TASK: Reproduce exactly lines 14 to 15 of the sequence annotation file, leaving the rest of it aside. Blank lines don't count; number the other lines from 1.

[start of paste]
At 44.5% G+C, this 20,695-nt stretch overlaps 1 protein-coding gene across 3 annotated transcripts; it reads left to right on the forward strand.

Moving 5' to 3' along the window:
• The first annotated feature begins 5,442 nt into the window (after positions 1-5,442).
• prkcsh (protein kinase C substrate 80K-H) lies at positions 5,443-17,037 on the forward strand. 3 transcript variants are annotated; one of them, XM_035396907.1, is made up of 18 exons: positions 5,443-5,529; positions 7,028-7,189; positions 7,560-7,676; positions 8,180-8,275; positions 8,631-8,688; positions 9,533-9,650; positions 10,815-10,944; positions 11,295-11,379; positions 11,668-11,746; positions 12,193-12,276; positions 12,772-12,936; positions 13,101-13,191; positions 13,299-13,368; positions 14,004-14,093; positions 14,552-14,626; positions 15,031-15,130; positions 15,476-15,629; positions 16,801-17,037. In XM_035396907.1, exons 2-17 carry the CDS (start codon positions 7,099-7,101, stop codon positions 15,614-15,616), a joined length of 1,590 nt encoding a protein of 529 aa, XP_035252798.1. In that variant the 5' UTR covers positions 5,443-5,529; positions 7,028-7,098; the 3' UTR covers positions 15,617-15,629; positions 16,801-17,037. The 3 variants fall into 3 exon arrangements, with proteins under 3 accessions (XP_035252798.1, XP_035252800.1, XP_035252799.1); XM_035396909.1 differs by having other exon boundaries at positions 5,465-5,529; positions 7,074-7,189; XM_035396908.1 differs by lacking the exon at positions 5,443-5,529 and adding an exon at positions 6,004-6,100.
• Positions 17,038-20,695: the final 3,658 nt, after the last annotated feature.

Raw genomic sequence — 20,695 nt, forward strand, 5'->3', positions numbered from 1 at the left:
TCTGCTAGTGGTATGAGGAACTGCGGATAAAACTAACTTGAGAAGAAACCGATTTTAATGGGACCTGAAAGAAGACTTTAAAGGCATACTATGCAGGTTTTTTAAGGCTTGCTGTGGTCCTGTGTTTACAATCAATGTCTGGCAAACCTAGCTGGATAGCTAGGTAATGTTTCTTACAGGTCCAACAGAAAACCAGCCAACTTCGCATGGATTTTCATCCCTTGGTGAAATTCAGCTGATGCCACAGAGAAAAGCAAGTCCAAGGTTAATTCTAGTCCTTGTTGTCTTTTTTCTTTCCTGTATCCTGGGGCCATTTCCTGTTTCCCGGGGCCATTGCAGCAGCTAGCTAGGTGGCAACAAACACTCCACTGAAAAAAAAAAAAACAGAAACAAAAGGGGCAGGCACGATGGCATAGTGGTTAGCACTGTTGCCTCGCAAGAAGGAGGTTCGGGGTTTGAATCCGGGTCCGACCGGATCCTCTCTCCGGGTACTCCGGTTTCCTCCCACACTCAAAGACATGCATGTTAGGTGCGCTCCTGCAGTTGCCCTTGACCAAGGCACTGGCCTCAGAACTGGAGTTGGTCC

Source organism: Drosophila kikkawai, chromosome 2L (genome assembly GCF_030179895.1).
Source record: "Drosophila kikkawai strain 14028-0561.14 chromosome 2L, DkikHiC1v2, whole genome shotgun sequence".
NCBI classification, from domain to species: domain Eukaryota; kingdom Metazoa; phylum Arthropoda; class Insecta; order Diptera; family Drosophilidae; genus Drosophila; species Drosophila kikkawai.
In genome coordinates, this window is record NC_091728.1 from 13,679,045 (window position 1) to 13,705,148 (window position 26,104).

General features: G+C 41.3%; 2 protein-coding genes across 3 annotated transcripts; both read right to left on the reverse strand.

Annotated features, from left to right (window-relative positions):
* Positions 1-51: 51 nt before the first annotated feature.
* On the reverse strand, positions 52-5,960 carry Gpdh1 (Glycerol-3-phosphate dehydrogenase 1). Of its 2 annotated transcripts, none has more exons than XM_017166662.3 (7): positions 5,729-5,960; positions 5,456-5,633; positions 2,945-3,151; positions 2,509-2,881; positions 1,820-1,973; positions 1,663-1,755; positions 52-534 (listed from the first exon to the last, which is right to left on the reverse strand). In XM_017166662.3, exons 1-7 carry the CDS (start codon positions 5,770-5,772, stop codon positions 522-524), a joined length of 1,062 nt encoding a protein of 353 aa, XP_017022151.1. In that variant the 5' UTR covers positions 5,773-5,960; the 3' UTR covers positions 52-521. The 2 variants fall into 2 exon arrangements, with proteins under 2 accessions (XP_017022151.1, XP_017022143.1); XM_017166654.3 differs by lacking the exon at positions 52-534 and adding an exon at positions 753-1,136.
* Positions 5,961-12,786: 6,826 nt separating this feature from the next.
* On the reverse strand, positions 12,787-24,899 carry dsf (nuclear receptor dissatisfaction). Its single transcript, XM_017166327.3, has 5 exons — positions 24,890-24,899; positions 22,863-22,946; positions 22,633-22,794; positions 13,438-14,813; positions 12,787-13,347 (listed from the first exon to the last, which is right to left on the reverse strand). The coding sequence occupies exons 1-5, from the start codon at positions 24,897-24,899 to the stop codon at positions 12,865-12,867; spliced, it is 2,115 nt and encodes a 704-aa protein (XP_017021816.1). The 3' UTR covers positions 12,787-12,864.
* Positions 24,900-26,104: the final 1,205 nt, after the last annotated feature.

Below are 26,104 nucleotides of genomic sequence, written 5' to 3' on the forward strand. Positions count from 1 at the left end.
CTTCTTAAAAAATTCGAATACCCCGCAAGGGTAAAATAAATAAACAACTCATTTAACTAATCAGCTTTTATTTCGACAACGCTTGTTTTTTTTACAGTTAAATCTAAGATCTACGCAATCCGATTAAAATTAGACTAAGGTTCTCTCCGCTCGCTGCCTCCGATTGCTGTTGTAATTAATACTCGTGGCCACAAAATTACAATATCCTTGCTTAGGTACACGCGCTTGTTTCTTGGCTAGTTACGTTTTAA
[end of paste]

* Positions 1-51: 51 nt before the first annotated feature.
* On the reverse strand, positions 52-5,960 carry Gpdh1 (Glycerol-3-phosphate dehydrogenase 1). Of its 2 annotated transcripts, none has more exons than XM_017166662.3 (7): positions 5,729-5,960; positions 5,456-5,633; positions 2,945-3,151; positions 2,509-2,881; positions 1,820-1,973; positions 1,663-1,755; positions 52-534 (listed from the first exon to the last, which is right to left on the reverse strand). In XM_017166662.3, exons 1-7 carry the CDS (start codon positions 5,770-5,772, stop codon positions 522-524), a joined length of 1,062 nt encoding a protein of 353 aa, XP_017022151.1. In that variant the 5' UTR covers positions 5,773-5,960; the 3' UTR covers positions 52-521. The 2 variants fall into 2 exon arrangements, with proteins under 2 accessions (XP_017022151.1, XP_017022143.1); XM_017166654.3 differs by lacking the exon at positions 52-534 and adding an exon at positions 753-1,136.